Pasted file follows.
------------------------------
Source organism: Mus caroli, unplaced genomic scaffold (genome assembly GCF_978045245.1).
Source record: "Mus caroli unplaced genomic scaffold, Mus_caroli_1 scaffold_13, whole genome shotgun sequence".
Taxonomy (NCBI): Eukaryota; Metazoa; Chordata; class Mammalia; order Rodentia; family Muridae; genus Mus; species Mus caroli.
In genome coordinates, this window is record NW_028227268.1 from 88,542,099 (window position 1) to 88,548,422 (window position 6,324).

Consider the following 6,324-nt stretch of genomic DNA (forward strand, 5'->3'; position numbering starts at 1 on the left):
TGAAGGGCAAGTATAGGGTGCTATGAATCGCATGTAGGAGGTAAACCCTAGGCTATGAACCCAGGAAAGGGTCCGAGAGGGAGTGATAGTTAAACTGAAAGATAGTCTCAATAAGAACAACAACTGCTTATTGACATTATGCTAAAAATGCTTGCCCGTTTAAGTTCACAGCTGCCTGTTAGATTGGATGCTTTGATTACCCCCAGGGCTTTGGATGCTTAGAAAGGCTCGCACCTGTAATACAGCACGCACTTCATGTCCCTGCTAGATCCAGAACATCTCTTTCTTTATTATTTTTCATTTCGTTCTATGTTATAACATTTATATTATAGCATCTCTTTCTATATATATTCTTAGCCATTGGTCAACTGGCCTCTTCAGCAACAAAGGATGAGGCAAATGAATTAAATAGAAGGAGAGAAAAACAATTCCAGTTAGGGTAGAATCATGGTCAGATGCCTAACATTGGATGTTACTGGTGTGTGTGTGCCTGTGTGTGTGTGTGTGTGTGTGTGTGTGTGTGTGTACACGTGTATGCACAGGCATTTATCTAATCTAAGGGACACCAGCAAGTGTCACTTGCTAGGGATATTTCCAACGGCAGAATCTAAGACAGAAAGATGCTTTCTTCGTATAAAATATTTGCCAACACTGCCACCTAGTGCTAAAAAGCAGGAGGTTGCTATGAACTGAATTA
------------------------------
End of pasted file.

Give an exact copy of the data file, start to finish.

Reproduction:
Source organism: Mus caroli, unplaced genomic scaffold (genome assembly GCF_978045245.1).
Source record: "Mus caroli unplaced genomic scaffold, Mus_caroli_1 scaffold_13, whole genome shotgun sequence".
Taxonomy (NCBI): Eukaryota; Metazoa; Chordata; class Mammalia; order Rodentia; family Muridae; genus Mus; species Mus caroli.
In genome coordinates, this window is record NW_028227268.1 from 88,542,099 (window position 1) to 88,548,422 (window position 6,324).

Consider the following 6,324-nt stretch of genomic DNA (forward strand, 5'->3'; position numbering starts at 1 on the left):
TGAAGGGCAAGTATAGGGTGCTATGAATCGCATGTAGGAGGTAAACCCTAGGCTATGAACCCAGGAAAGGGTCCGAGAGGGAGTGATAGTTAAACTGAAAGATAGTCTCAATAAGAACAACAACTGCTTATTGACATTATGCTAAAAATGCTTGCCCGTTTAAGTTCACAGCTGCCTGTTAGATTGGATGCTTTGATTACCCCCAGGGCTTTGGATGCTTAGAAAGGCTCGCACCTGTAATACAGCACGCACTTCATGTCCCTGCTAGATCCAGAACATCTCTTTCTTTATTATTTTTCATTTCGTTCTATGTTATAACATTTATATTATAGCATCTCTTTCTATATATATTCTTAGCCATTGGTCAACTGGCCTCTTCAGCAACAAAGGATGAGGCAAATGAATTAAATAGAAGGAGAGAAAAACAATTCCAGTTAGGGTAGAATCATGGTCAGATGCCTAACATTGGATGTTACTGGTGTGTGTGTGCCTGTGTGTGTGTGTGTGTGTGTGTGTGTGTGTGTGTACACGTGTATGCACAGGCATTTATCTAATCTAAGGGACACCAGCAAGTGTCACTTGCTAGGGATATTTCCAACGGCAGAATCTAAGACAGAAAGATGCTTTCTTCGTATAAAATATTTGCCAACACTGCCACCTAGTGCTAAAAAGCAGGAGGTTGCTATGAACTGAATTA